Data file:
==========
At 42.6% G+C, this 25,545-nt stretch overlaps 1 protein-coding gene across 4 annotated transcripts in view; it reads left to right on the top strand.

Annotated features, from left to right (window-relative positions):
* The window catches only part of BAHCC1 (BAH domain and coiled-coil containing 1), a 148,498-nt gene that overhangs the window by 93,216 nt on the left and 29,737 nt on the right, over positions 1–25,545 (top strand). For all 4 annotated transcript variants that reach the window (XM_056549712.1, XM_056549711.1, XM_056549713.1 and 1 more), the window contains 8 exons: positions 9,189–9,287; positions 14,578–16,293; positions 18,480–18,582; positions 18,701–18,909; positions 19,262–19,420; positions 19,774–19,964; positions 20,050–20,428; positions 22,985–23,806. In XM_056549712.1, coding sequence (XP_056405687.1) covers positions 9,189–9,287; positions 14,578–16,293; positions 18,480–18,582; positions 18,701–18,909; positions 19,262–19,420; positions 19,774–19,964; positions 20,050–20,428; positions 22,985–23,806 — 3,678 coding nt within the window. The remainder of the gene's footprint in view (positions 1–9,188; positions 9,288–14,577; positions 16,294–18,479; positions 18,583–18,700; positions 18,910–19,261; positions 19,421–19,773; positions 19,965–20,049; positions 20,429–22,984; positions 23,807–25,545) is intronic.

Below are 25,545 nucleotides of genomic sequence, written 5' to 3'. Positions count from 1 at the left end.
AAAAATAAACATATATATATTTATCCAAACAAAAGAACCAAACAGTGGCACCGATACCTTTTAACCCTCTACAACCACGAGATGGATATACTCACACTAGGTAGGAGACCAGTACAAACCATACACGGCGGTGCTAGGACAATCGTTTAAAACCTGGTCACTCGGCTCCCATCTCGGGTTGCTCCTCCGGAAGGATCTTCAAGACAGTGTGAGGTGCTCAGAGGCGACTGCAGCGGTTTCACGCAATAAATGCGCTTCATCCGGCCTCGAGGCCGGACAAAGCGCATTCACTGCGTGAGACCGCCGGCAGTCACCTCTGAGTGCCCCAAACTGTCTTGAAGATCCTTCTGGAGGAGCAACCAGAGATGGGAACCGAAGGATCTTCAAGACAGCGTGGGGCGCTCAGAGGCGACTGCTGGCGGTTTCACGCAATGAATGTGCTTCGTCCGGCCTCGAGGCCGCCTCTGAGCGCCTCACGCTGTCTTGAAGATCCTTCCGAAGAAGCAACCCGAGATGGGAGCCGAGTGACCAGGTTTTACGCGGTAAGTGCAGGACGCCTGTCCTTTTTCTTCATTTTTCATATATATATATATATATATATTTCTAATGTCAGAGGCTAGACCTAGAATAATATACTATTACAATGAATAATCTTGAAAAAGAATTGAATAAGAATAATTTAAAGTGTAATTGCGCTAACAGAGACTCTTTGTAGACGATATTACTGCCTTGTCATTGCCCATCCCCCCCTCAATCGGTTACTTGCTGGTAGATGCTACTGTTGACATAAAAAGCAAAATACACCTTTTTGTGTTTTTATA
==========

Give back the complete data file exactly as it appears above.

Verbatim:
At 42.6% G+C, this 25,545-nt stretch overlaps 1 protein-coding gene across 4 annotated transcripts in view; it reads left to right on the top strand.

Annotated features, from left to right (window-relative positions):
* The window catches only part of BAHCC1 (BAH domain and coiled-coil containing 1), a 148,498-nt gene that overhangs the window by 93,216 nt on the left and 29,737 nt on the right, over positions 1–25,545 (top strand). For all 4 annotated transcript variants that reach the window (XM_056549712.1, XM_056549711.1, XM_056549713.1 and 1 more), the window contains 8 exons: positions 9,189–9,287; positions 14,578–16,293; positions 18,480–18,582; positions 18,701–18,909; positions 19,262–19,420; positions 19,774–19,964; positions 20,050–20,428; positions 22,985–23,806. In XM_056549712.1, coding sequence (XP_056405687.1) covers positions 9,189–9,287; positions 14,578–16,293; positions 18,480–18,582; positions 18,701–18,909; positions 19,262–19,420; positions 19,774–19,964; positions 20,050–20,428; positions 22,985–23,806 — 3,678 coding nt within the window. The remainder of the gene's footprint in view (positions 1–9,188; positions 9,288–14,577; positions 16,294–18,479; positions 18,583–18,700; positions 18,910–19,261; positions 19,421–19,773; positions 19,965–20,049; positions 20,429–22,984; positions 23,807–25,545) is intronic.

Below are 25,545 nucleotides of genomic sequence, written 5' to 3'. Positions count from 1 at the left end.
AAAAATAAACATATATATATTTATCCAAACAAAAGAACCAAACAGTGGCACCGATACCTTTTAACCCTCTACAACCACGAGATGGATATACTCACACTAGGTAGGAGACCAGTACAAACCATACACGGCGGTGCTAGGACAATCGTTTAAAACCTGGTCACTCGGCTCCCATCTCGGGTTGCTCCTCCGGAAGGATCTTCAAGACAGTGTGAGGTGCTCAGAGGCGACTGCAGCGGTTTCACGCAATAAATGCGCTTCATCCGGCCTCGAGGCCGGACAAAGCGCATTCACTGCGTGAGACCGCCGGCAGTCACCTCTGAGTGCCCCAAACTGTCTTGAAGATCCTTCTGGAGGAGCAACCAGAGATGGGAACCGAAGGATCTTCAAGACAGCGTGGGGCGCTCAGAGGCGACTGCTGGCGGTTTCACGCAATGAATGTGCTTCGTCCGGCCTCGAGGCCGCCTCTGAGCGCCTCACGCTGTCTTGAAGATCCTTCCGAAGAAGCAACCCGAGATGGGAGCCGAGTGACCAGGTTTTACGCGGTAAGTGCAGGACGCCTGTCCTTTTTCTTCATTTTTCATATATATATATATATATATATTTCTAATGTCAGAGGCTAGACCTAGAATAATATACTATTACAATGAATAATCTTGAAAAAGAATTGAATAAGAATAATTTAAAGTGTAATTGCGCTAACAGAGACTCTTTGTAGACGATATTACTGCCTTGTCATTGCCCATCCCCCCCTCAATCGGTTACTTGCTGGTAGATGCTACTGTTGACATAAAAAGCAAAATACACCTTTTTGTGTTTTTATA